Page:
A study of IMEDEA (UIB-CSIC) and the Meteorology Research Group at the UIB highlights the climate change effects on the Mediterranean tortoise

tortuga mediterráneaResearchers at the Mediterranean Institute for Advanced Studies (CSIC-UIB) and at the University of the Balearic Islands have shown in a scientific study that a shift to a more arid climate would have negative consequences for population persistence, the improvement of juvenile survival, and would increase risk of quasiextinction of the Mediterranean tortoise (Testudo hermanni) due to a decrease in the recruitment rate.The article, published on the Global Change Biology journal and featured on its October issue cover, points out that these processes may change depending the population and the climate scenario considered, but the results indicate that unless other sources of mortality induced by man are suppressed (i.e., poaching, fires, habitat fragmentation), climate variability increases the risk of extinction in most populations of this species. As Albert Fernandez Chacon, predoctoral researcher at the IMEDEA (CSIC-UIB) and first author of the publication, explains “in this study we examine the consequences of changes in precipitation and temperature expected for southern Europe in the population dynamics of the threatened (and endemic) Mediterranean tortoise (Testudo hermanni), in order to generate significant results for conservation measures consistent with climate change.”

Climate and population dynamics

The analysis of capture-recapture data collected between 1988 and 2009 (20 years) in the Ebro Delta allowed the calculation of survival rates and the evaluation of the effects of climate variability observed over the years on the local survival of the turtles.

The scientific study found that the amount of winter rainfall affected the annual survival of juvenile turtles. This relationship between climate and survival was used in a simulation conducted by the Meteorology Research Group at the UIB to predict the future of this population using 3 possible future climate scenarios (dry, wet and intermediate). This exercise was repeated with ten other turtle populations studied at other locations in southern Europe (from Spain to Greece) to produce a map of extinction risk that encompasses the entire geographical distribution of the species.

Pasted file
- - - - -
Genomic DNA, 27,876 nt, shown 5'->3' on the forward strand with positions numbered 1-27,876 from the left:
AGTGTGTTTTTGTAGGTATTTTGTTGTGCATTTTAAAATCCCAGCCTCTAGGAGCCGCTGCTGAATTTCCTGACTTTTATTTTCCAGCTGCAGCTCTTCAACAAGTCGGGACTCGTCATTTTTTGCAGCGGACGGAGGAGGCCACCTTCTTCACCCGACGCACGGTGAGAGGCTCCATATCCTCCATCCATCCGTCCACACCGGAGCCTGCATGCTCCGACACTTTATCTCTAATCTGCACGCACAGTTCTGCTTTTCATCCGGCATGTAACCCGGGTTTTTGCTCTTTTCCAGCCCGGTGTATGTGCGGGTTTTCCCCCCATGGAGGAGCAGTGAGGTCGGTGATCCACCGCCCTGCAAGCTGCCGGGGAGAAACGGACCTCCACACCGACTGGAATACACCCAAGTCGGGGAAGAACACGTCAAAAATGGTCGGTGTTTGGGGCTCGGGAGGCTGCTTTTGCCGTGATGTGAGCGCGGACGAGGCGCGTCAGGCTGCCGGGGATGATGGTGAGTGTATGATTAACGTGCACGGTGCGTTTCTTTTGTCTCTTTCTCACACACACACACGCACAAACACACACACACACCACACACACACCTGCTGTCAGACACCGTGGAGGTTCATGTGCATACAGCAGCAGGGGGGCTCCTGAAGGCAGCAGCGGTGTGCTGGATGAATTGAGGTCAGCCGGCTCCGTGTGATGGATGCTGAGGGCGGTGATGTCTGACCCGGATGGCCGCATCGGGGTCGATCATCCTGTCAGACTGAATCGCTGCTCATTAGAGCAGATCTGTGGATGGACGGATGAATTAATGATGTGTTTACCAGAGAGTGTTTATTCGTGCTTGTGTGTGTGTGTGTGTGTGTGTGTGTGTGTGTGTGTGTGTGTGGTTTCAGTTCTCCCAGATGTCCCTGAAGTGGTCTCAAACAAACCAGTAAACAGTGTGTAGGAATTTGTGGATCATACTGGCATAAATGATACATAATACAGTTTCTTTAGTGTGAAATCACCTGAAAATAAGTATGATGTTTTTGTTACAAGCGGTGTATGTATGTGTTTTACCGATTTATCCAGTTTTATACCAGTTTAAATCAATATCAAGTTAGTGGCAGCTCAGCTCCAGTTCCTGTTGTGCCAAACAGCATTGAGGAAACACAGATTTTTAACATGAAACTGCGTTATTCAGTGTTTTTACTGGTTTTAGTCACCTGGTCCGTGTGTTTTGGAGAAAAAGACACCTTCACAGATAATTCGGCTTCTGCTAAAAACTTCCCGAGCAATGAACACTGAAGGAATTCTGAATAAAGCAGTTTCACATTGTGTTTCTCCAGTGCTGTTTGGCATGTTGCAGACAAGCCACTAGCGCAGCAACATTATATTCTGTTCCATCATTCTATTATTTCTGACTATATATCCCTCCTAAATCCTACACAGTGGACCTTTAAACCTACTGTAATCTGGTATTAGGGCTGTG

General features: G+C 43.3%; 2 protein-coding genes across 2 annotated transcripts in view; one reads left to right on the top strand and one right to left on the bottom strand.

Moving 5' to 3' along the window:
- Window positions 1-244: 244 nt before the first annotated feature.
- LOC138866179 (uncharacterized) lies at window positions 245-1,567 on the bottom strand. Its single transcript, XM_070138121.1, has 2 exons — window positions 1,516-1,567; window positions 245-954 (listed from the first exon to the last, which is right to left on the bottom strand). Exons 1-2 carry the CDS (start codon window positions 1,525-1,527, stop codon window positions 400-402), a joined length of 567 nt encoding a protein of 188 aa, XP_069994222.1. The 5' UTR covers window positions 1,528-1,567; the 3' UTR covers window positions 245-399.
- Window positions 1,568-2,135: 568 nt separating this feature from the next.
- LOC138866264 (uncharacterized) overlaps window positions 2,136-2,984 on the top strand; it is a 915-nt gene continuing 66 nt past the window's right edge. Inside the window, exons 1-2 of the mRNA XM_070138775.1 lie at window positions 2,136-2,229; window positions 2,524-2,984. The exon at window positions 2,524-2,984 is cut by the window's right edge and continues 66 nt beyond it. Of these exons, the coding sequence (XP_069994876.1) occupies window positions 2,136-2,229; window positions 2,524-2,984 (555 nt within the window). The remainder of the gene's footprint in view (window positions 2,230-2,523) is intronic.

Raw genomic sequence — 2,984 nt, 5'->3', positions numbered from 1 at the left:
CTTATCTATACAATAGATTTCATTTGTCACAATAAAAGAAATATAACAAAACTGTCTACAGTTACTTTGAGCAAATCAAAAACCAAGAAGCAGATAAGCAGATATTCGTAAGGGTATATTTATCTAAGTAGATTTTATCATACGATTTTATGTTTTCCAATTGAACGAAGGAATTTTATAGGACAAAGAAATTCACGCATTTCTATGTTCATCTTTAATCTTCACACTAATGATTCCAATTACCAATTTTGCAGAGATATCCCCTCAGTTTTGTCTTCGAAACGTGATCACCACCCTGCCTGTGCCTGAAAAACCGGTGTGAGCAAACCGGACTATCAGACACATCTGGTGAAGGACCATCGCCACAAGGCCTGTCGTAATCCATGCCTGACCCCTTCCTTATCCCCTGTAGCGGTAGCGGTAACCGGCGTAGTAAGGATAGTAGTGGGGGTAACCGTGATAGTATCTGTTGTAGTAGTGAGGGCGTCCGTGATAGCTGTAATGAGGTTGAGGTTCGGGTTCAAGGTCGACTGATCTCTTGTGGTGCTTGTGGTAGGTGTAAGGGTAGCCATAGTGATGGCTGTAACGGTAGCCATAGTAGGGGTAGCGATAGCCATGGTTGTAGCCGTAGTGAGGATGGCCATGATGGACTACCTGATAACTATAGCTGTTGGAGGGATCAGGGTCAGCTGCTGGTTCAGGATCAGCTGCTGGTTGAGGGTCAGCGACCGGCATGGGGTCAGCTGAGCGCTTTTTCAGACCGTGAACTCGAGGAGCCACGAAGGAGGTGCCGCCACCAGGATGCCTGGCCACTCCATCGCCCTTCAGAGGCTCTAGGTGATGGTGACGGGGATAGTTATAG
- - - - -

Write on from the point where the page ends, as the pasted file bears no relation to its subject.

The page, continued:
The results showed that under the dry scenario, the extinction risk is compounded by a lack of recruitment (the incorporation of new breeding individuals in the population). However, the study detected different degrees of risk across the species’ distribution area due to local differences in precipitation and presence/absence of non-climatic disturbance (predators, fires, illegal harvesting). The greatest risk of extinction was obtained for locations where the climate models predicted very dry winters and where there were additional factors besides mortality resulting from the existence of non-climatic disturbances.

Climate change is considered a threat to medium-long term for many animal populations. However, the relationship between climate and future population dynamics remains unexamined in many endangered species as climate changes are spatially heterogeneous and difficult to predict. So concludes Fernández Chacón, “this research will enable managers to design management strategies for the species taking into account the forecasts of local climate change, helping in making decisions about the most appropriate conservation measures for each species in the population.”

The study has been funded by the Ebro Delta Natural Park (Government of Catalonia), the Ministry of Science and Innovation, the Council for Research and Technological Innovation (CIRIT) and the MEDICANES research project.



Albert Fernández-Chacón, Albert Bertolero, Arnau Amengual, Giacomo Tavecchia, Víctor Homar and Daniel Oro; Spatial heterogeneity in the effects of climate change on the population dynamics of a Mediterranean tortoise. Global Change Biology doi: 10.1111/j.1365-2486.2011.02469.x

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